(NaturalNews) Health insurance company Health Net Inc. rewarded employees for finding ways to drop customer policies and not pay for their medical expenses, according to an investigation by the California Department of Managed Health Care (DMHC).
Since 2005, the DMHC has been investigating five of the seven insurance companies that provide health care plans to individuals in California. The department is attempting to crack down on the practice among insurers of dropping people's coverage based on often accidental errors in their enrollment applications. In many cases, people's policies have been dropped after they submitted medical claims.
The DMHC has fined Health Net $1 million for failure to disclose a program in which employees received bonuses for meeting or exceeding quotas for health insurance policies to be dropped. The department continues to investigate Health Net and has yet to determine if the dropping of policies or the bonus program are illegal.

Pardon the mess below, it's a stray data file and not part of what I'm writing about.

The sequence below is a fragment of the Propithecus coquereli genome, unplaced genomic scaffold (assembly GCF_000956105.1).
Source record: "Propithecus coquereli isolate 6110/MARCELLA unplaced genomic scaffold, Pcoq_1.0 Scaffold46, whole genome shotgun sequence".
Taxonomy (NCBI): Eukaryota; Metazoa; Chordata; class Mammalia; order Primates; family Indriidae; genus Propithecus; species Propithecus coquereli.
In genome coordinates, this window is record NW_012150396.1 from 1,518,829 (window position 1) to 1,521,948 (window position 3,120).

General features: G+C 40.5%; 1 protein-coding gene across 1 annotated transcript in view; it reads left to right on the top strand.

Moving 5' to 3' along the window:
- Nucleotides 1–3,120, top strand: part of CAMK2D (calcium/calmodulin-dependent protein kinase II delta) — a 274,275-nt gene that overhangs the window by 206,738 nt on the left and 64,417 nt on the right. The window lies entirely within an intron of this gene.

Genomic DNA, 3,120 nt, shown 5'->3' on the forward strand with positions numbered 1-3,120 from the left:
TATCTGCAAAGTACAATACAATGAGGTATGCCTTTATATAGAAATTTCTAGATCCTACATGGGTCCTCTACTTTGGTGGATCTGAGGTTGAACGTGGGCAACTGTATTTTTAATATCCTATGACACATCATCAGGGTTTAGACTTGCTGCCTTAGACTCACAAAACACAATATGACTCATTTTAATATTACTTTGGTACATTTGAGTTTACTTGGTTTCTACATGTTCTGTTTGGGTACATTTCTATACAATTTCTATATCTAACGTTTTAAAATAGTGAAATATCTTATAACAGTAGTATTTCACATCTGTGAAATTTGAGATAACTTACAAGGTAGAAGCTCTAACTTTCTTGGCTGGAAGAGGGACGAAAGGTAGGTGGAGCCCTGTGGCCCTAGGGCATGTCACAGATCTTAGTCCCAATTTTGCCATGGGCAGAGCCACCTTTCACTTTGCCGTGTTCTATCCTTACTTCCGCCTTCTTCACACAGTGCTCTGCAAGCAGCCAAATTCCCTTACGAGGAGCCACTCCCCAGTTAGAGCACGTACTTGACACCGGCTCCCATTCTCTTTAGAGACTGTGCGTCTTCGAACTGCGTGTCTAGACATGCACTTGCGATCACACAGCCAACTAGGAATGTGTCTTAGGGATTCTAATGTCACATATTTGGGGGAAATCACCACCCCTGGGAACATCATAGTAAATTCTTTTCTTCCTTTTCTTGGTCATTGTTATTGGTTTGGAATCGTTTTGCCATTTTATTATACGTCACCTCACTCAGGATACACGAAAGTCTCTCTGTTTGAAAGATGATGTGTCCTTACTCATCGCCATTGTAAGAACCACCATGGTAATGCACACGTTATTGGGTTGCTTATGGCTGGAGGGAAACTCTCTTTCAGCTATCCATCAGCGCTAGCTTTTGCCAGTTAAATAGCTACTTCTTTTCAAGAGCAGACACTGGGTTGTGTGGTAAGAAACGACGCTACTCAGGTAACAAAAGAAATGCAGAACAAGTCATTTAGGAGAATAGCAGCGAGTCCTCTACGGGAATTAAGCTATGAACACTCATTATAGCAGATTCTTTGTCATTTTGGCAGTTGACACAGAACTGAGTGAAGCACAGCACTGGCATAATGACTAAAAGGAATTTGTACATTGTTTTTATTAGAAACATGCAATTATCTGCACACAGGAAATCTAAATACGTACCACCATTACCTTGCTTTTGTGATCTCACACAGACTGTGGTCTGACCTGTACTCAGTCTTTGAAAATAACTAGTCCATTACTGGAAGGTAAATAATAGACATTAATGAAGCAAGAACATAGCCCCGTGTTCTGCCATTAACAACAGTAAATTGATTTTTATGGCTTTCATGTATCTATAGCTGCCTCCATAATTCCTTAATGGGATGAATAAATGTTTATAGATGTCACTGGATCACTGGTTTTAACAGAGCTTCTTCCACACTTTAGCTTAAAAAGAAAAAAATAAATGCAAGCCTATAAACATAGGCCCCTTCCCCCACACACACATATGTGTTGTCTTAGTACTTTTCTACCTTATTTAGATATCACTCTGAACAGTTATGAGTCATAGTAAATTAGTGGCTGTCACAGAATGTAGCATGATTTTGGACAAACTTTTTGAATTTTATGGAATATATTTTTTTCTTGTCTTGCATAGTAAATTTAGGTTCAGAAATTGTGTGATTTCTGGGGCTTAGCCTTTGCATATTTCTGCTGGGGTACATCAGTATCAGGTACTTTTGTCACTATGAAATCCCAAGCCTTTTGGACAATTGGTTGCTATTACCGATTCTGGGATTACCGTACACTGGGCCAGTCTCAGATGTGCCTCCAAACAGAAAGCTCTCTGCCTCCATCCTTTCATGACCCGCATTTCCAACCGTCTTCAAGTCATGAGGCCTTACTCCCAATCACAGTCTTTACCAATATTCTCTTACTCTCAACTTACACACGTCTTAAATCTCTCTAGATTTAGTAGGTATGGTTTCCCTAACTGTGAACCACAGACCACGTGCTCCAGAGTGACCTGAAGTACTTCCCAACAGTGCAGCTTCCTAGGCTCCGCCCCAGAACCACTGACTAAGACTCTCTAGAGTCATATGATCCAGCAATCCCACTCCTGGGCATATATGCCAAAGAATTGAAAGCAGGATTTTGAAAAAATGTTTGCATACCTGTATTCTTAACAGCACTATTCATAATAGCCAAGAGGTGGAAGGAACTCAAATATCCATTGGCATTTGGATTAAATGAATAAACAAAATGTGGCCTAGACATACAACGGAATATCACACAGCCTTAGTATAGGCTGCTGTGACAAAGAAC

The DMHC describes itself as the only stand-alone watchdog agency for managed health care in the country. Since 2005, it has fined Blue Cross $1 million for rescinding its members' health plans and $200,000 for rescinding one person's plan in particular. It has also fined Kaiser Permanente's Kaiser Foundation Health Plans $325,000 for illegally rescinding two policies.
"None of the plans that we are investigating thus far have had an adequately fair process" for dropping policies based on application errors, said DMHC Director Cindy Ehnes.
Health Net's employee bonus program was revealed in the course of a lawsuit by a breast cancer patient who had her health insurance policy dropped by the company after she became sick. The company dropped 1,600 policies between 2000 and 2006, avoiding paying $35.5 million in medical fees.
Ehnes and California Insurance Commissioner Steve Poizner have proposed new regulations that would require health care providers to find that customers deliberately misrepresented information on their applications before dropping their coverage.